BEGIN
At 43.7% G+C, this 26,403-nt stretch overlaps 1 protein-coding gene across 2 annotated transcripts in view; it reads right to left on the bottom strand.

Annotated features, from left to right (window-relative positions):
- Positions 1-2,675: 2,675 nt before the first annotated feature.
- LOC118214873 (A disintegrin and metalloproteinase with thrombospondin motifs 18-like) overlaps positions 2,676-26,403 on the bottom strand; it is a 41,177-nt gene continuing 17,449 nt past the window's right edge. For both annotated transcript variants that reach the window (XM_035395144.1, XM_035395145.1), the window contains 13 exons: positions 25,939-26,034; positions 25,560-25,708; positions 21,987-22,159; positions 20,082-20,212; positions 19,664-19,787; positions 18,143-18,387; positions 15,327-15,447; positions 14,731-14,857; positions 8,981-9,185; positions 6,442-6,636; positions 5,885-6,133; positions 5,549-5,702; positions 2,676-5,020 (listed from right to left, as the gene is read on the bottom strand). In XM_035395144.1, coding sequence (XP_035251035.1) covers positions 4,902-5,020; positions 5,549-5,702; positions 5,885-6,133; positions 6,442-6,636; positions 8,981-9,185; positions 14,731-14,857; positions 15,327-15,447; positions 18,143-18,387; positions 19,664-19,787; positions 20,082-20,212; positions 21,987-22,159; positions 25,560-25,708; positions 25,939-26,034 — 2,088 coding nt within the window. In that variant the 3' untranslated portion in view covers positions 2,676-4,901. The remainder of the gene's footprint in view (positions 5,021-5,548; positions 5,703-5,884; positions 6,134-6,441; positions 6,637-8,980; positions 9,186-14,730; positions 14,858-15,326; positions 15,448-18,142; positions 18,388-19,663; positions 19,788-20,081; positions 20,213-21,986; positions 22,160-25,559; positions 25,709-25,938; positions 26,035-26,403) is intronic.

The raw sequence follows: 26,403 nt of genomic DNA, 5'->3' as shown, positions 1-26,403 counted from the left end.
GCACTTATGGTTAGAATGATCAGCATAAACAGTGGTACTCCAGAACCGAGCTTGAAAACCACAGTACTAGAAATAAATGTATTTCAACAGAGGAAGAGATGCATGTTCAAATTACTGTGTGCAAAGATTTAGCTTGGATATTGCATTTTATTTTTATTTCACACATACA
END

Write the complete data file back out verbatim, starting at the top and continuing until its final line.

At 43.7% G+C, this 26,403-nt stretch overlaps 1 protein-coding gene across 2 annotated transcripts in view; it reads right to left on the bottom strand.

Annotated features, from left to right (window-relative positions):
- Positions 1-2,675: 2,675 nt before the first annotated feature.
- LOC118214873 (A disintegrin and metalloproteinase with thrombospondin motifs 18-like) overlaps positions 2,676-26,403 on the bottom strand; it is a 41,177-nt gene continuing 17,449 nt past the window's right edge. For both annotated transcript variants that reach the window (XM_035395144.1, XM_035395145.1), the window contains 13 exons: positions 25,939-26,034; positions 25,560-25,708; positions 21,987-22,159; positions 20,082-20,212; positions 19,664-19,787; positions 18,143-18,387; positions 15,327-15,447; positions 14,731-14,857; positions 8,981-9,185; positions 6,442-6,636; positions 5,885-6,133; positions 5,549-5,702; positions 2,676-5,020 (listed from right to left, as the gene is read on the bottom strand). In XM_035395144.1, coding sequence (XP_035251035.1) covers positions 4,902-5,020; positions 5,549-5,702; positions 5,885-6,133; positions 6,442-6,636; positions 8,981-9,185; positions 14,731-14,857; positions 15,327-15,447; positions 18,143-18,387; positions 19,664-19,787; positions 20,082-20,212; positions 21,987-22,159; positions 25,560-25,708; positions 25,939-26,034 — 2,088 coding nt within the window. In that variant the 3' untranslated portion in view covers positions 2,676-4,901. The remainder of the gene's footprint in view (positions 5,021-5,548; positions 5,703-5,884; positions 6,134-6,441; positions 6,637-8,980; positions 9,186-14,730; positions 14,858-15,326; positions 15,448-18,142; positions 18,388-19,663; positions 19,788-20,081; positions 20,213-21,986; positions 22,160-25,559; positions 25,709-25,938; positions 26,035-26,403) is intronic.

The raw sequence follows: 26,403 nt of genomic DNA, 5'->3' as shown, positions 1-26,403 counted from the left end.
GCACTTATGGTTAGAATGATCAGCATAAACAGTGGTACTCCAGAACCGAGCTTGAAAACCACAGTACTAGAAATAAATGTATTTCAACAGAGGAAGAGATGCATGTTCAAATTACTGTGTGCAAAGATTTAGCTTGGATATTGCATTTTATTTTTATTTCACACATACA